I have also seen posts on social media indicating that some schools will consider allowing their staff to be armed in the case of an emergency. Would you feel safe if your son or daughters teacher was carrying a gun? I certainly wouldn’t if it was my colleague and I happen to know and trust my colleagues more than the average parent will know their childrens’ educators. If some of you say yes, I do not want to minimize your opinion but we need to consider who we are arming and the potential risks, such as the possibility of students accessing these on-campus guns. Additionally, will the average person or teacher be trained to react in an emergency situation? Police officers and the military go through extensive training to be effective in high-risk scenarios and there are still mistakes. Are we willing to put our teachers in this position and, in general, to expect the same degree of responsibility from a civilian? I am not saying that a brave individual cannot step up and lives, but this is not a tactic that we should be relying on to keep people safe. What statistics exist suggesting that an individual with a consealed weapon has been able to prevent a mass shooting or decrease a death toll?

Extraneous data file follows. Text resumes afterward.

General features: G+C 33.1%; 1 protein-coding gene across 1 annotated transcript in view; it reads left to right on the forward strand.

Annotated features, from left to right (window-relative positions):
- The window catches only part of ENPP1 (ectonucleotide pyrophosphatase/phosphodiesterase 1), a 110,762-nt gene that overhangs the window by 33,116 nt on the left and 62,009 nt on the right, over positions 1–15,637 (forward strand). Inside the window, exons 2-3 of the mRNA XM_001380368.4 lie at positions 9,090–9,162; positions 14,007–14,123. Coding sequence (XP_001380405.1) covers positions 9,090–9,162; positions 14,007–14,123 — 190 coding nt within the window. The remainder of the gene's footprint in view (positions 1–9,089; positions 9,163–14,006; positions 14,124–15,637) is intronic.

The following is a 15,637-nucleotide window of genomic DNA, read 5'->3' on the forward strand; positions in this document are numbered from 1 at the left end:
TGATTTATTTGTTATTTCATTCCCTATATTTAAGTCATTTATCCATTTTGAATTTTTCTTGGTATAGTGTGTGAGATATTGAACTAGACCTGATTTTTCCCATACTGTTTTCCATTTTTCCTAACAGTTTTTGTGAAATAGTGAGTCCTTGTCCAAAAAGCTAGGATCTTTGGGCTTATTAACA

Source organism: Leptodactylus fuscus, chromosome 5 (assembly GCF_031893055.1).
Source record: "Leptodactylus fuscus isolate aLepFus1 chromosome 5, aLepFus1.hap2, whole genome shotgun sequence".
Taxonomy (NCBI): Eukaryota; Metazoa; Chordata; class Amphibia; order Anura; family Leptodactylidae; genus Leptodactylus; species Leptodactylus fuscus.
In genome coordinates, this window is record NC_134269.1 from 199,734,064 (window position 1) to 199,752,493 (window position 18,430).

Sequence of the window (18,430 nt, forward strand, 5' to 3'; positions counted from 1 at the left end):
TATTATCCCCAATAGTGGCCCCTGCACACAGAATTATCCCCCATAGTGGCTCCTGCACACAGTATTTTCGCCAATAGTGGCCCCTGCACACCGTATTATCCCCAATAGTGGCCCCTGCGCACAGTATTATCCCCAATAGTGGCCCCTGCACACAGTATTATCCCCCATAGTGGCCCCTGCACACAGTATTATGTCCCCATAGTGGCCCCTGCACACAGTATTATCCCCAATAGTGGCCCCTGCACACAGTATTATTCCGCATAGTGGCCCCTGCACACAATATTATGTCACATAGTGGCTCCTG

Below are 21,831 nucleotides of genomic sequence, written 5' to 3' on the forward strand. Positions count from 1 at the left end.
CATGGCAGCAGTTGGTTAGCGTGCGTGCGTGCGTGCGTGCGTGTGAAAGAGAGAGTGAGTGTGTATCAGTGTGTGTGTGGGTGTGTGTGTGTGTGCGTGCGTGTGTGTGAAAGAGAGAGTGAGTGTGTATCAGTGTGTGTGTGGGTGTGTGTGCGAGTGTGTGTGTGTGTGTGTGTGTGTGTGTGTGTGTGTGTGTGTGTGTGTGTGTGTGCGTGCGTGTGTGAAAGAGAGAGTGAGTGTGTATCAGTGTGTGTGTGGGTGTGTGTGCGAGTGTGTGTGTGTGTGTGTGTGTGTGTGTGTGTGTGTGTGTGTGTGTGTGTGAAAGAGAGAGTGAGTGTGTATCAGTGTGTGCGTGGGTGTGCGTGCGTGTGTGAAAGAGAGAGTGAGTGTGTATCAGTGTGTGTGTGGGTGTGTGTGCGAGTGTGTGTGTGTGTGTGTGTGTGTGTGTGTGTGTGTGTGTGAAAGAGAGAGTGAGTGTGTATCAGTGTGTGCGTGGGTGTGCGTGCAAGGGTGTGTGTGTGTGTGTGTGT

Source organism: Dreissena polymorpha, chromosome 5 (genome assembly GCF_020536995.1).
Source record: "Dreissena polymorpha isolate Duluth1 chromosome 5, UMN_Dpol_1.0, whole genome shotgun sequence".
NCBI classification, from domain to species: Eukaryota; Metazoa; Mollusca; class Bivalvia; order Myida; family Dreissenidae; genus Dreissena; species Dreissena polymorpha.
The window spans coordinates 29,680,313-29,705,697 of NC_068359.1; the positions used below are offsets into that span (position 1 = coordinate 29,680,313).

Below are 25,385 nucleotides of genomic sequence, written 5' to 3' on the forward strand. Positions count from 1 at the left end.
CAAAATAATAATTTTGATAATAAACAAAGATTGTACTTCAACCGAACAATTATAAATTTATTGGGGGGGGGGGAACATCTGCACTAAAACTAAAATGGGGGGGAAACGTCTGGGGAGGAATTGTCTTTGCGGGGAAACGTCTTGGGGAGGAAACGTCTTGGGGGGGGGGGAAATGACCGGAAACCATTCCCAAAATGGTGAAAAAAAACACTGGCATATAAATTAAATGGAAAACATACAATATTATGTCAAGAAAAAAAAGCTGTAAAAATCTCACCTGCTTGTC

Next, as a school psychologist, I work with students who are diagnosed with or are being evaluated for Autism Spectrum Disorders, Learning Disabilities, ADHD, Anxiety, Panic Disorder, Depression, Oppositional Defiance Disorder, you name it. As a trained mental health professional, there is no screening to say someone is likely to commit a crime or not. We often use both formal (normed and standardized tests and rating scales) and informal (interviews, observations, clinical judgement) sources of data to inform our decisions to conclude that a person has this or that going on. But social and emotional functioning is not a hard science, it is an area with a lot of gray. When we do identify a threat to self or others, it is our legal duty to report and act. Please don’t ever think that school-based staff or mental health professionals already do not take these issues seriously. Additionally, while I encourage our government to make mental health a priority, lets be careful not to conflate mental health with the availability and usage of guns. According to a research article published by the NCBI, the percentage of crimes committed by mentally ill people account for less than 3-5% of all crimes, and accounts for even less of the percentage of crimes involving guns. This means that we do not have evidence that those with mental illness are more likely to commit a crime, especially with a gun, than any other person. Moreover, a second article, states that “evidence overwhelmingly demonstrates that suicide, not homicide, is the most significant public health concern in terms of guns and mental illness,” meaning that those with mental illness are much more likely to hurt themselves than someone else. So while this argument about mental illness and guns has some validity (in terms of it being considered as part of a process for gun access), we need to be more mindful about how we are continuing to stigmatize mental illness more than it already is. We need to support each other instead of pointing fingers, blaming, or making excuses.